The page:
Seattle Mariners pitcher Yusei Kikuchi puts entire container of pine tar on his hat, nearly throws no-hitter
In his first year in the MLB, Seattle Mariners pitcher Yusei Kikuchi is off to a strong start, averaging just over 5 innings pitched per start in nine appearances with a 2-1 record and a 3.54 ERA. Not CY Young numbers, but for the 27-year-old making the jump from Japan to the show, it's been a good first month.
On Wednesday night in the Bronx though, he looked like a Cy Young candidate, pitching five innings of no-hit, shutout ball before the New York Yankees finally scored a run on two hits in the bottom of the sixth. Kikuchi wound up going 7.2 innings, striking out three batters, giving up just one run on three hits and walking only one. It was his longest and best outing of the season.
Throughout the night, Kikuchi continued to rub the brim of his cap. We're talking no less than 500 times, which is not uncommon for pitchers or any baseball player to do. They all have their quirks, it's just that Kikuchi would not freaking stop doing it. Here's a compilation from Wednesday night:
Full disclosure: Jomboy (a must-follow on Twitter for all baseball fans) is a dedicated Yankees podcaster, Twitterer, fan in general, etc. I am also a Yankees fan, but none of that disproves the fact that Kikuchi is addicted to rubbing the brim of his hat. Others watching took notice, and it appeared as though Kikuchi took the entire tub of pine tar and dumped in on the brim of his cap:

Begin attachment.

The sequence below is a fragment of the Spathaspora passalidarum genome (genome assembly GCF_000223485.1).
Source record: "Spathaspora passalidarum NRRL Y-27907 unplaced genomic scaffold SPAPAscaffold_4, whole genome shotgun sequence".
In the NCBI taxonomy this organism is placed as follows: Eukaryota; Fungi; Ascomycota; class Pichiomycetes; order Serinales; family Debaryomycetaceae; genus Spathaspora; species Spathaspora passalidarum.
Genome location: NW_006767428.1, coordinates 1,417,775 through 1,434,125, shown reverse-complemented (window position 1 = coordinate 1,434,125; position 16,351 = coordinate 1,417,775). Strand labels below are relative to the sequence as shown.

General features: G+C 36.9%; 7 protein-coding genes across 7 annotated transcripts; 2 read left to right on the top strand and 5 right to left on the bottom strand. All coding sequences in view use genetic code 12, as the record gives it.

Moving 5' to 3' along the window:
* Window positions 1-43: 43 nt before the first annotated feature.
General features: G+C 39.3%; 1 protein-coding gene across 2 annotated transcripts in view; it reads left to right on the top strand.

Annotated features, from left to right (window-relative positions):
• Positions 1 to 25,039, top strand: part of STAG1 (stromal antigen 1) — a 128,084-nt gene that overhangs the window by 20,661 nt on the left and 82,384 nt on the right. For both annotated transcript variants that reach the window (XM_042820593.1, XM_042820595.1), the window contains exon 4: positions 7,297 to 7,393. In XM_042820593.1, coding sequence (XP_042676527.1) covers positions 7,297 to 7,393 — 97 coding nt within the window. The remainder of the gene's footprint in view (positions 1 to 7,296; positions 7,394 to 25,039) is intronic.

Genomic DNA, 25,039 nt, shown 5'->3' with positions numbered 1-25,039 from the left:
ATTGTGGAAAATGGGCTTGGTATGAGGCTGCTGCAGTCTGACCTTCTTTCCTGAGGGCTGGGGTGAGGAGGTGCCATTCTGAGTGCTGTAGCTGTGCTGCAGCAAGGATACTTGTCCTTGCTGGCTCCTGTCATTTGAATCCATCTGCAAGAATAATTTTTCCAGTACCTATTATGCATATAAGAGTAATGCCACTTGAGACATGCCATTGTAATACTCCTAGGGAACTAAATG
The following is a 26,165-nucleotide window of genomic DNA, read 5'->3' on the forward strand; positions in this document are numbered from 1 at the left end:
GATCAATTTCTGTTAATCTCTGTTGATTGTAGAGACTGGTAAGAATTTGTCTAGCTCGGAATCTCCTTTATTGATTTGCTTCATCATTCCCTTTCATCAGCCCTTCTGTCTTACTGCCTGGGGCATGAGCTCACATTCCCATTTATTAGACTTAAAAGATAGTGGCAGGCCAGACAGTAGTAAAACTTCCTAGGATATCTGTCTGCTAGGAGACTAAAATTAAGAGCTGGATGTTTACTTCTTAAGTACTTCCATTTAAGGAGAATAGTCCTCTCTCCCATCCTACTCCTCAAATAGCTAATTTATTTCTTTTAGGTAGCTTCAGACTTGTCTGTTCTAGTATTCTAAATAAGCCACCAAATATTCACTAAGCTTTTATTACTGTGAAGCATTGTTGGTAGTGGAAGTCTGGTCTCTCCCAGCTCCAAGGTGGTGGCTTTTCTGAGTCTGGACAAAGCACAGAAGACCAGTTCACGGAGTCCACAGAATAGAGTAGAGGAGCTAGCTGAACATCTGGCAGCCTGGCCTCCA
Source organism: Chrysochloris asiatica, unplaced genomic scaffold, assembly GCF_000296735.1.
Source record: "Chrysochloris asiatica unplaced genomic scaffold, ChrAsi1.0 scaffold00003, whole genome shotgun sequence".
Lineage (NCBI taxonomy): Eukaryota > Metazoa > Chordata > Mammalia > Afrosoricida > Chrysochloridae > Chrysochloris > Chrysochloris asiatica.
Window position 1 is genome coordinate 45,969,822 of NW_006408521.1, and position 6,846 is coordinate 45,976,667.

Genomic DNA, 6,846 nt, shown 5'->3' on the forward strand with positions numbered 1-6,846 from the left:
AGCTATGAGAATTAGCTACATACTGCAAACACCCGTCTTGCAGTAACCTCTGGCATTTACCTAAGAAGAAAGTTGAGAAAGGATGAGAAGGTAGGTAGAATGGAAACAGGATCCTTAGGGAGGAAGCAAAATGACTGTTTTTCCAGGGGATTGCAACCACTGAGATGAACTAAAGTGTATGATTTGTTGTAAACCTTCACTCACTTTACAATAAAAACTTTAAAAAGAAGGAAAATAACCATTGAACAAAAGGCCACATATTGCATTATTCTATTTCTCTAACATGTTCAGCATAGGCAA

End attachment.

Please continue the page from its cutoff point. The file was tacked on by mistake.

There may be no pine tar left on earth. Kikuchi took it all.
This is not sour grapes, because literally every pitcher on the planet has used the sticky substance at some point. Former Yankees pitcher Michael Pineda got caught red-handed / neck-handed with it a few years ago. The Red Sox pitching staff has been bathing in the stuff for years. It's the worst-kept secret in the sport, and if you ain't using it, you ain't trying. But anytime it's as blatant as it was last night, people will take notice.
To the Yankees credit, they downplayed it after the game. First baseman Luke Voit told NJ.com that “A lot of guys use stuff. It’s frustrating obviously because maybe then his curveball wouldn’t have been as good. He might have made more mistakes with his fastball. But at the end of the day he had a no-hitter into the sixth inning.”
Outfielder Cameron Maybin went as far as saying that it really doesn't matter. “I could care less. Nobody noticed it, nobody said anything. We’ve got a lot bigger worries, trying to manufacture runs, trying to get on base, but I don’t think that had anything to do with it.”
All good points. Kikuchi might just want to be a little more discreet about it in his next start.